FEATURE: Myanmar protests slash imports as shipping lines suspend operations

Strong points

Trade stagnates amid logistical and banking problems

Sales of Thai white sugar in Myanmar decline

Singapore —
Shipping lines suspending operations at Myanmar ports amid widespread protests over the country’s military coup have dampened physical business activity, caused container shipping delays and drastically reduced imports, officials said. trade sources on March 16.

Not registered?

Receive daily email alerts, subscriber notes, and personalize your experience.

Register now

Widespread street protests have put pressure on the logistics sector, with container trucks halting operations, resulting in container shipments getting stuck at shipping ports.

“CMA CGM has suspended new booking acceptances for all incoming shipments to Myanmar since February 20 and from March 8, all employees have been working from home until further notice,” said Mohammad Bilal Khan, an expert. in containers based in Pakistan.

German carrier Hapag-Lloyd has also suspended import bookings from Myanmar until further notice, although Yangon Hapag-Lloyd has taken export orders, Khan added. Maersk also issued a similar notice announcing the suspension of all vessel operations in Myanmar and has not yet specified whether this will be extended, it said.

Logistic challenges

“Destination sales have been really low. There are not enough manpower in Myanmar seaports due to the protests and we cannot move containers to the destination,” a trader said. based in Thailand.

Some regional trading houses have taken a conservative approach by canceling deals or postponing container shipments to Myanmar.

“Initially, we had 20 containers for sale [to Myanmar] but our headquarters didn’t agree because it was too risky. Luckily, we managed to change destination,” said a source from a Japanese trading house.

A Hong Kong-based trader said the company had postponed shipments to May and remained uncertain about the status of container unloading operations in the country.

“Shipments from Thailand to Myanmar have been hampered by the suspension of services. Most of the trade is now handled by trucks,” a Thailand-based source said.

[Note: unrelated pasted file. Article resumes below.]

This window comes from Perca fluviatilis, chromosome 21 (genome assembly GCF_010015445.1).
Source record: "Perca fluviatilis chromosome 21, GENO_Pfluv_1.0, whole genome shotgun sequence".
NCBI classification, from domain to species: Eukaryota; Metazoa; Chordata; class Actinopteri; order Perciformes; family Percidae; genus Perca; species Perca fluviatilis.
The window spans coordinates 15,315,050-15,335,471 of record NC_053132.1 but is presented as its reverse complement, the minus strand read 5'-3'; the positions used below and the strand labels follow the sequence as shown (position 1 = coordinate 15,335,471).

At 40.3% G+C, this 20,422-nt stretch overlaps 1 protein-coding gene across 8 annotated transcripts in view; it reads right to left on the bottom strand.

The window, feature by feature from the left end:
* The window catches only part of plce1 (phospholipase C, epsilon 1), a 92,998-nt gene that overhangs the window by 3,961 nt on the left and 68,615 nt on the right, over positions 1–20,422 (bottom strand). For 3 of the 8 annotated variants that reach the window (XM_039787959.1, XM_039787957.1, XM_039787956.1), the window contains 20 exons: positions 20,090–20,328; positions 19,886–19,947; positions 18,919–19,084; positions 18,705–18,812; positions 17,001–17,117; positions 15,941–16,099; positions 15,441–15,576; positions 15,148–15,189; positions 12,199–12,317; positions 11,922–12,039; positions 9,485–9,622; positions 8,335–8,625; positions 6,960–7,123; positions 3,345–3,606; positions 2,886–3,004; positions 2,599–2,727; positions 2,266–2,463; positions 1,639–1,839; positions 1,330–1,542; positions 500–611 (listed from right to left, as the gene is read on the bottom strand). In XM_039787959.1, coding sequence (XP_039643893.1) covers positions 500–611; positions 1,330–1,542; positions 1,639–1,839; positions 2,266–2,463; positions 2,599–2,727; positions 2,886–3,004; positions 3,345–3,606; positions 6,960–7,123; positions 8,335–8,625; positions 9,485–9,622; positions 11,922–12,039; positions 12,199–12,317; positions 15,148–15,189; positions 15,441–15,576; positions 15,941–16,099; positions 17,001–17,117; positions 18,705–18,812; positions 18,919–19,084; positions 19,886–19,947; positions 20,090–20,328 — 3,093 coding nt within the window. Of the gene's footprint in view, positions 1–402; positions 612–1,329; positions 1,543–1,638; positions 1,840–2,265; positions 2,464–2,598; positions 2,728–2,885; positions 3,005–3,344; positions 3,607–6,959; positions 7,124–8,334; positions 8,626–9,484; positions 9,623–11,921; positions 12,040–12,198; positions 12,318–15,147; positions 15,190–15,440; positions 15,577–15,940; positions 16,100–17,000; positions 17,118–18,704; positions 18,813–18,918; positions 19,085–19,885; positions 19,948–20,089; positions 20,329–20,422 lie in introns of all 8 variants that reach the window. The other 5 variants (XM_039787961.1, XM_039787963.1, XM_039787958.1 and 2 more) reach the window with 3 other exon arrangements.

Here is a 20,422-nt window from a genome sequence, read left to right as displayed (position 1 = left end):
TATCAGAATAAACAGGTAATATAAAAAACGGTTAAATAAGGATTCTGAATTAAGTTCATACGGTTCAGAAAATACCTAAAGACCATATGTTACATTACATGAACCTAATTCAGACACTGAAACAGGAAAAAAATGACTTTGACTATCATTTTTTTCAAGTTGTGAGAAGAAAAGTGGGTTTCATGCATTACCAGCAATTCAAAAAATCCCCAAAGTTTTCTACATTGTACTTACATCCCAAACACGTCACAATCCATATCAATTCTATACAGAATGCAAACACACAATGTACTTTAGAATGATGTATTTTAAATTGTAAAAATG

However, while trucks were available, roads were closed, as were banks, which significantly affected trade, the source said.

Impact of imports

The upheaval in Myanmar comes at a time when Asian container markets were already facing disruption due to a shortage of containers and severe congestion at ports.

Container rates for intra-Asian trade lanes have nearly quadrupled since last November and shippers are also switching from sea freight to intermodal, truck and rail transport to increase reliability and ensure delivery, market sources said. .

Merchants said the closure of banks in Myanmar has also created difficulties, especially for processing payments in US dollars.

“Banks are closed and it is difficult for buyers and traders to transact. We are having difficulty transacting with our Burmese buyers,” said a Singapore-based trader.

Myanmar is one of the 10 largest importers of Thai white and refined sugar, buying 115,589 tonnes in 2020, but several sugar traders said they expected factory closures and lower production. demand from end users in Myanmar to reduce the demand for Thai sugar imports in the current. year.

Despite lower sugar production in the 2020-21 marketing season, Thai physical cash premiums have been on a downward trend due to lower demand from China, Vietnam and Myanmar.

Thai 45i refined sugar for fast shipping was priced at a premium of $51/tonne to the London No. 5 March futures contract on Feb. 11, an eight-month low; it was last priced at this level on June 24, 2020. The premium was most recently priced at $54/mt over May futures on March 15.

“Now that many factories in Myanmar are closed and they don’t know when they will reopen, there is no point for them to import Thai sugar now,” said a Hong Kong trader.